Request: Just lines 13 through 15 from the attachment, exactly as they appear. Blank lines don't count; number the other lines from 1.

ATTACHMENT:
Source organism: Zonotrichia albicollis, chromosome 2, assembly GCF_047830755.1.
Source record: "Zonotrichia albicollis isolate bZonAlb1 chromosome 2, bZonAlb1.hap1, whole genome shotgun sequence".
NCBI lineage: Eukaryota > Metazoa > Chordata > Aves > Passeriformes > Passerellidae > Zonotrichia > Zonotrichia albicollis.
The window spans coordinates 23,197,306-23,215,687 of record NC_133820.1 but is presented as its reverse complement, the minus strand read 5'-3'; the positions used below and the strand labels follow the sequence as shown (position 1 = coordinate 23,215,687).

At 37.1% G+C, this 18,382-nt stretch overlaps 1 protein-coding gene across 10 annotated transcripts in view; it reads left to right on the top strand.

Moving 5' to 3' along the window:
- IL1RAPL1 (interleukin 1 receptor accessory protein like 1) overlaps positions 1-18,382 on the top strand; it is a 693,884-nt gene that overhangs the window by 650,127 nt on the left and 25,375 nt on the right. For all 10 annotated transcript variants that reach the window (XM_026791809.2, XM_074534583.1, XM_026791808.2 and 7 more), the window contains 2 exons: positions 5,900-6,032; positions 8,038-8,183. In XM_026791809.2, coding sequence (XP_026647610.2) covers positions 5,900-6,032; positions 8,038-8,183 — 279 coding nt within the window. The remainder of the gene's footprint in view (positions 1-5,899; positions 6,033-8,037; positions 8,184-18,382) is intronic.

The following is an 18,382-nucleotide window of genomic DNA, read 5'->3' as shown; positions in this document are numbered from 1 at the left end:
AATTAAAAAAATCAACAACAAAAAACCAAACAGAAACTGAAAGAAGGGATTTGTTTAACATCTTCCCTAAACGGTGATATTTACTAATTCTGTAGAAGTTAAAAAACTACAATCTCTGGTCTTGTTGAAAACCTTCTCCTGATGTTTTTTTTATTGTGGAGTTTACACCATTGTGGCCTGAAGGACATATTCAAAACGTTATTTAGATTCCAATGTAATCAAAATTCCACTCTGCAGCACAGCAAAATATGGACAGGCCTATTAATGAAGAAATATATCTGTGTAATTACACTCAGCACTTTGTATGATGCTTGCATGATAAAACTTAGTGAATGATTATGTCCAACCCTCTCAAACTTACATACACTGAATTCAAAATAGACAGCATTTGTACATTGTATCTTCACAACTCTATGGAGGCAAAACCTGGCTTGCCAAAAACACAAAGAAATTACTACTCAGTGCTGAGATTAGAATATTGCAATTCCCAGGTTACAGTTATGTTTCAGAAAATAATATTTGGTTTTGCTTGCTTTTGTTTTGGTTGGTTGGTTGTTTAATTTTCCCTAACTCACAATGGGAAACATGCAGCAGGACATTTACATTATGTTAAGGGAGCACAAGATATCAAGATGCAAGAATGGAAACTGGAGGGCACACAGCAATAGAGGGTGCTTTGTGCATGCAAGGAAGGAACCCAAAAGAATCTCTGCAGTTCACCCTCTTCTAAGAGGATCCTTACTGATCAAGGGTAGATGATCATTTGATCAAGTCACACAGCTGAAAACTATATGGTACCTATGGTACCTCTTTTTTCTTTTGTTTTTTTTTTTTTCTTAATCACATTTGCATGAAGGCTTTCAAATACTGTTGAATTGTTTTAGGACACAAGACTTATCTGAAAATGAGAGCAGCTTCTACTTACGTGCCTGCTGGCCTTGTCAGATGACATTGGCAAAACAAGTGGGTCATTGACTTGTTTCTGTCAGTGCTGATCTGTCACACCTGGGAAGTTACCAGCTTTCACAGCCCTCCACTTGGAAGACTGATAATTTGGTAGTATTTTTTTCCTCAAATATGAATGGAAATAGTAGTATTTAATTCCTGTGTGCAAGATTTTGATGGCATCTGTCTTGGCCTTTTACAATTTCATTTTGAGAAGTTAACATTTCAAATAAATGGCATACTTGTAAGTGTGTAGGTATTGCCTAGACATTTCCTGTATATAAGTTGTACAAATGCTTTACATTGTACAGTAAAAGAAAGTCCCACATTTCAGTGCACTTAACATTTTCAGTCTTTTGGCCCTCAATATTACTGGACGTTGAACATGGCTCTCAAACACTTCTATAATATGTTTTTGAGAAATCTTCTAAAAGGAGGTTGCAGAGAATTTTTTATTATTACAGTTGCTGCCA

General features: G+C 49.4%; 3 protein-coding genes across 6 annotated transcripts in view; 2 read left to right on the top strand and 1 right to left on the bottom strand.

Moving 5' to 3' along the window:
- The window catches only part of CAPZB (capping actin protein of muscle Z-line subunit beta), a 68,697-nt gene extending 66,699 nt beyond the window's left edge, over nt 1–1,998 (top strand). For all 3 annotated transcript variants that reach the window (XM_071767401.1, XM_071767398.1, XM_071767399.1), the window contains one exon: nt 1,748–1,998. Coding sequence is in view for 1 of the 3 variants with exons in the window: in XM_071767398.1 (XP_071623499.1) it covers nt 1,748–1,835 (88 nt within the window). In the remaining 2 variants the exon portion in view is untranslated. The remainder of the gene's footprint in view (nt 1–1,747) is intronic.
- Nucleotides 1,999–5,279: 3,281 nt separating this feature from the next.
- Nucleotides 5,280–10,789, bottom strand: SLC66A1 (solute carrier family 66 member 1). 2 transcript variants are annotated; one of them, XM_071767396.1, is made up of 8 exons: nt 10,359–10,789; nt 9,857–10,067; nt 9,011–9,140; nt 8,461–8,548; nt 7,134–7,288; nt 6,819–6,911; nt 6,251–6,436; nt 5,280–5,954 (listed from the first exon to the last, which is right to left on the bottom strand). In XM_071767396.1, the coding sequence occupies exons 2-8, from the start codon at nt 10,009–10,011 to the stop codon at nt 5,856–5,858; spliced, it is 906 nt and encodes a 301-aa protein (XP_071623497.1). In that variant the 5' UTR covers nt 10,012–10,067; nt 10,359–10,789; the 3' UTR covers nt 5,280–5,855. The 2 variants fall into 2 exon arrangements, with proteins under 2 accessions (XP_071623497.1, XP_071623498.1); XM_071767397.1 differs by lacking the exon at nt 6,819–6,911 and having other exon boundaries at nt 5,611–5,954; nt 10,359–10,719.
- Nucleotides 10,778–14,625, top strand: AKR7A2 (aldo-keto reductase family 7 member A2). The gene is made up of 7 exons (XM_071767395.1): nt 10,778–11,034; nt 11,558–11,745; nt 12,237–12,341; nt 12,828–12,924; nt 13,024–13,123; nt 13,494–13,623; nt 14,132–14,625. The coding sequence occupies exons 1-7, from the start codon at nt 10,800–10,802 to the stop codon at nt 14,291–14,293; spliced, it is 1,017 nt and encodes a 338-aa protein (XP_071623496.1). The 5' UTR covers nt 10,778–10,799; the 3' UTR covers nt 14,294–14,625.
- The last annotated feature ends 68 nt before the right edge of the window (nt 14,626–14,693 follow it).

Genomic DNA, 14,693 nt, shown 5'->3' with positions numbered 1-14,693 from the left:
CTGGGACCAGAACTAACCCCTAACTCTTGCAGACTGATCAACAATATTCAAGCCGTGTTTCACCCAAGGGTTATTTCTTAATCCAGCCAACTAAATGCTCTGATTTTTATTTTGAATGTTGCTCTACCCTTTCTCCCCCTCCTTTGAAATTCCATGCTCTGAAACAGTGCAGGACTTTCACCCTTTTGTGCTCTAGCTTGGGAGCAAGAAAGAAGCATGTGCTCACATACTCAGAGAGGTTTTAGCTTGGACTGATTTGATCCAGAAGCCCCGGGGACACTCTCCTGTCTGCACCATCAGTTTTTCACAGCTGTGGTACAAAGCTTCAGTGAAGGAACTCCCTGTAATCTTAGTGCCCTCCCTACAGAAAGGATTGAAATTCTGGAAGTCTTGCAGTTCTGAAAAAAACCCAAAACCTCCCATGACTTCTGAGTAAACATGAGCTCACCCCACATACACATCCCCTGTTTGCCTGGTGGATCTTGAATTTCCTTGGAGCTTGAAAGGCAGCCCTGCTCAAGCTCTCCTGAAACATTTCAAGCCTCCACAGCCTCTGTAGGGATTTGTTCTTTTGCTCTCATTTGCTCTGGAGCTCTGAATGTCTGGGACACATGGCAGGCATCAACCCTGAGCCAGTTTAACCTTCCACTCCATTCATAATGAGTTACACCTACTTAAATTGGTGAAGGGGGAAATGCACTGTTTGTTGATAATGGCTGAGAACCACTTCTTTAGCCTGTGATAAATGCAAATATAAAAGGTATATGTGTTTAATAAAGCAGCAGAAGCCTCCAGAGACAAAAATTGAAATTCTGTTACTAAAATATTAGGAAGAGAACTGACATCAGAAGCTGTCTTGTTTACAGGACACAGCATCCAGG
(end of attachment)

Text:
- Nucleotides 1,999–5,279: 3,281 nt separating this feature from the next.
- Nucleotides 5,280–10,789, bottom strand: SLC66A1 (solute carrier family 66 member 1). 2 transcript variants are annotated; one of them, XM_071767396.1, is made up of 8 exons: nt 10,359–10,789; nt 9,857–10,067; nt 9,011–9,140; nt 8,461–8,548; nt 7,134–7,288; nt 6,819–6,911; nt 6,251–6,436; nt 5,280–5,954 (listed from the first exon to the last, which is right to left on the bottom strand). In XM_071767396.1, the coding sequence occupies exons 2-8, from the start codon at nt 10,009–10,011 to the stop codon at nt 5,856–5,858; spliced, it is 906 nt and encodes a 301-aa protein (XP_071623497.1). In that variant the 5' UTR covers nt 10,012–10,067; nt 10,359–10,789; the 3' UTR covers nt 5,280–5,855. The 2 variants fall into 2 exon arrangements, with proteins under 2 accessions (XP_071623497.1, XP_071623498.1); XM_071767397.1 differs by lacking the exon at nt 6,819–6,911 and having other exon boundaries at nt 5,611–5,954; nt 10,359–10,719.
- Nucleotides 10,778–14,625, top strand: AKR7A2 (aldo-keto reductase family 7 member A2). The gene is made up of 7 exons (XM_071767395.1): nt 10,778–11,034; nt 11,558–11,745; nt 12,237–12,341; nt 12,828–12,924; nt 13,024–13,123; nt 13,494–13,623; nt 14,132–14,625. The coding sequence occupies exons 1-7, from the start codon at nt 10,800–10,802 to the stop codon at nt 14,291–14,293; spliced, it is 1,017 nt and encodes a 338-aa protein (XP_071623496.1). The 5' UTR covers nt 10,778–10,799; the 3' UTR covers nt 14,294–14,625.